Augustus Caesar and The First Triumvirate
Augustus Caesar | Index
The First Triumvirate
Caesar served in Spain as proconsul in 61 B.C., a year later he returned to Rome
desiring the consulate, the supreme office of power during the Republic. The
senators were opposed to him, yet he came up with a brilliant idea. He organized
a coalition, known as the First Triumvirate, made up of Pompey, commander in
chief of the army; Marcus Licinius Crassus, the wealthiest man in Rome, and
himself. Pompey and Crassus were jealous of each other, but Caesar by force of
personality kept things going.
Image of Julius Caesar
In 59 B.C. he married Calpurnia. In the same year, as consul, he was in favor of
an agrarian law providing Campanian lands for 20,000 poor citizens and veterans,
in spite of the opposition of his senatorial colleague, Marcus Calpurnius
Bibulus. Caesar also won the support of the wealthy equites by getting a
reduction for them in their tax contracts in Asia. This made him the guiding
power in a coalition between people and plutocrats.
He was assigned the rule of Cisalpine and Transalpine Gaul and Illyricum with
four legions for five years (58-54 B.C.). The differences between Pompey and
Crassus grew, and Caesar again moved (56 B.C.) to patch up matters, arriving at
an agreement that both Pompey and Crassus should be consuls in 55 B.C. and that
their proconsular provinces should be Spain and Syria. From this arrangement he
drew an extension of his command in Gaul to 49 B.C. In the years 58-49 B.C. he
firmly established his reputation in the Gallic Wars.
In 55 B.C., Caesar made explorations into Britain, and in 54 B.C. he defeated
the Britons, led by Cassivellaunus. Caesar met his most serious opposition in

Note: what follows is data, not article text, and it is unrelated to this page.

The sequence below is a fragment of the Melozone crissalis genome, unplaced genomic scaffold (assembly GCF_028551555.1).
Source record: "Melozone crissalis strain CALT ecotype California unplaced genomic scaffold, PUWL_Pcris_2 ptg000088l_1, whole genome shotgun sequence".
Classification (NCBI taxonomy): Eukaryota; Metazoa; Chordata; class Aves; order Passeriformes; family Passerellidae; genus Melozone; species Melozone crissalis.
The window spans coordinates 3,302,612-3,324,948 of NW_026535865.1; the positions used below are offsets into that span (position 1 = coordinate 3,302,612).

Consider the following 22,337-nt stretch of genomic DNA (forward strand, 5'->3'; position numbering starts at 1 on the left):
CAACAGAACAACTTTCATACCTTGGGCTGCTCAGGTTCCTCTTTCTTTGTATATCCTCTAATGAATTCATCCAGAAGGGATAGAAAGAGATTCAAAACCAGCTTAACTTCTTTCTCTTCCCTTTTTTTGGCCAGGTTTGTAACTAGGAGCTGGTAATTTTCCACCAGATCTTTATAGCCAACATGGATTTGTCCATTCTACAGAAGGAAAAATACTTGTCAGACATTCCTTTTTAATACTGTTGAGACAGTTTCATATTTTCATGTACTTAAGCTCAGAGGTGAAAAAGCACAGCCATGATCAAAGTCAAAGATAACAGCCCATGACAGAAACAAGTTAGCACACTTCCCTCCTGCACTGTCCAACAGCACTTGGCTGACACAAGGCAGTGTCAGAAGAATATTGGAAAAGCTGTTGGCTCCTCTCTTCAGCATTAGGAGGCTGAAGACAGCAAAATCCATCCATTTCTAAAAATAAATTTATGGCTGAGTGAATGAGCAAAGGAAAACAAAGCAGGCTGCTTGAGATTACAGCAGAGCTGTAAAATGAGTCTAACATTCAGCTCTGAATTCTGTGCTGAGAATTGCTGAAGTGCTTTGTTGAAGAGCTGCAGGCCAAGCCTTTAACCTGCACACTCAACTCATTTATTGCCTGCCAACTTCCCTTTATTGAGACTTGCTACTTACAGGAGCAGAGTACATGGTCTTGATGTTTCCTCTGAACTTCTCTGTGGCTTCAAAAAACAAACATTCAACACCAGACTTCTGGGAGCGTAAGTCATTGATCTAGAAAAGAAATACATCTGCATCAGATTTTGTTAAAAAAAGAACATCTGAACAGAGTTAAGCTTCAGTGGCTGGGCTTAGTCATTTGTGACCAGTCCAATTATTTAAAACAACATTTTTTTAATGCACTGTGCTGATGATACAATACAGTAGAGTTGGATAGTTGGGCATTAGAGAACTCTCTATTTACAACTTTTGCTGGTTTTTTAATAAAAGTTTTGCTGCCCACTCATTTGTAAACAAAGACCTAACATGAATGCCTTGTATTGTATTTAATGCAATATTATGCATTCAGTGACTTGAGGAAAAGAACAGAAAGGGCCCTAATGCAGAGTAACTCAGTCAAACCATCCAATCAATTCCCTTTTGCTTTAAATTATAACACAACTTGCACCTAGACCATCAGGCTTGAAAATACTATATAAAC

Gaul from Vercingetorix, whom he defeated in Alesia in 52 B.C. By the end of the
wars Caesar had reduced all Gaul to Roman control. These campaigns proved him
one of the greatest commanders of all time. In them he revealed his consummate
military genius, characterized by quick, sure judgment and determined energy.
The campaigns also developed the personal devotion of the legions to Caesar. His
personal interest in the men (he is reputed to have known them all by name) and
his willingness to undergo every hardship made him the idol of the army—a
significant element in his later career.
In 54 B.C. occurred the death of Caesar's daughter Julia, Pompey's wife since 59
B.C. She had been the principal personal tie between the two men. During the
years Caesar was in Gaul, Pompey had been gradually leaning more and more toward
the senatorial party. The tribunate of Clodius (58 B.C.) had aggravated
conditions in Rome, and Caesar's military successes had aroused Pompey's
jealousy. Crassus' death (53 B.C.) in Parthia ended the First Triumvirate and
set Pompey and Caesar against each other.
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Augustus on romanemperors.com
Augustus Bibliography Resources
Augustus Caesar's World - By Foster, 347 Pages, Pub.
Augustus: The Life of Rome's First Emperor - By
Everitt, 432 Pages, Pub. 2007